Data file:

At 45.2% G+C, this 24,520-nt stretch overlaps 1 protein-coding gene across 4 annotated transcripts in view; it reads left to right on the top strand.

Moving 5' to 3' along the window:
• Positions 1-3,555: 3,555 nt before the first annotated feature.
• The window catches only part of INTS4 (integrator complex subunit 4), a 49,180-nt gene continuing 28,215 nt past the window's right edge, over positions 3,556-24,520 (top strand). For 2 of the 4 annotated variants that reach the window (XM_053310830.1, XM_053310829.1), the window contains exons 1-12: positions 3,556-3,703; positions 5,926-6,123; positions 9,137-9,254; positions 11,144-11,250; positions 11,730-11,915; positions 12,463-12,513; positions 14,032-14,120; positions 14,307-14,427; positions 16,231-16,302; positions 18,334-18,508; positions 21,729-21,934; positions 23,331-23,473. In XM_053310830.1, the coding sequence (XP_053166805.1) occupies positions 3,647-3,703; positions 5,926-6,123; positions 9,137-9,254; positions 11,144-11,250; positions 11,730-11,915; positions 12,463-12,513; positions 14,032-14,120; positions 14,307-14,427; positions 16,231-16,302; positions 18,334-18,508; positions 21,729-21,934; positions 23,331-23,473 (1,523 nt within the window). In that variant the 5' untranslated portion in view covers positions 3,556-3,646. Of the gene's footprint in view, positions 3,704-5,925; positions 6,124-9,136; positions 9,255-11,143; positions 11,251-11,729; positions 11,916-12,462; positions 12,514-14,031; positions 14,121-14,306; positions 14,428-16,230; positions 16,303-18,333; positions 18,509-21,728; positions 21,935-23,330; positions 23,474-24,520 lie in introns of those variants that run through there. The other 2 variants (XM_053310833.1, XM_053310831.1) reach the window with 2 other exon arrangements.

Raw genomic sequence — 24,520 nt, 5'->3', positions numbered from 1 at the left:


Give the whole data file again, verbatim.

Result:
At 45.2% G+C, this 24,520-nt stretch overlaps 1 protein-coding gene across 4 annotated transcripts in view; it reads left to right on the top strand.

Moving 5' to 3' along the window:
• Positions 1-3,555: 3,555 nt before the first annotated feature.
• The window catches only part of INTS4 (integrator complex subunit 4), a 49,180-nt gene continuing 28,215 nt past the window's right edge, over positions 3,556-24,520 (top strand). For 2 of the 4 annotated variants that reach the window (XM_053310830.1, XM_053310829.1), the window contains exons 1-12: positions 3,556-3,703; positions 5,926-6,123; positions 9,137-9,254; positions 11,144-11,250; positions 11,730-11,915; positions 12,463-12,513; positions 14,032-14,120; positions 14,307-14,427; positions 16,231-16,302; positions 18,334-18,508; positions 21,729-21,934; positions 23,331-23,473. In XM_053310830.1, the coding sequence (XP_053166805.1) occupies positions 3,647-3,703; positions 5,926-6,123; positions 9,137-9,254; positions 11,144-11,250; positions 11,730-11,915; positions 12,463-12,513; positions 14,032-14,120; positions 14,307-14,427; positions 16,231-16,302; positions 18,334-18,508; positions 21,729-21,934; positions 23,331-23,473 (1,523 nt within the window). In that variant the 5' untranslated portion in view covers positions 3,556-3,646. Of the gene's footprint in view, positions 3,704-5,925; positions 6,124-9,136; positions 9,255-11,143; positions 11,251-11,729; positions 11,916-12,462; positions 12,514-14,031; positions 14,121-14,306; positions 14,428-16,230; positions 16,303-18,333; positions 18,509-21,728; positions 21,935-23,330; positions 23,474-24,520 lie in introns of those variants that run through there. The other 2 variants (XM_053310833.1, XM_053310831.1) reach the window with 2 other exon arrangements.

Raw genomic sequence — 24,520 nt, 5'->3', positions numbered from 1 at the left: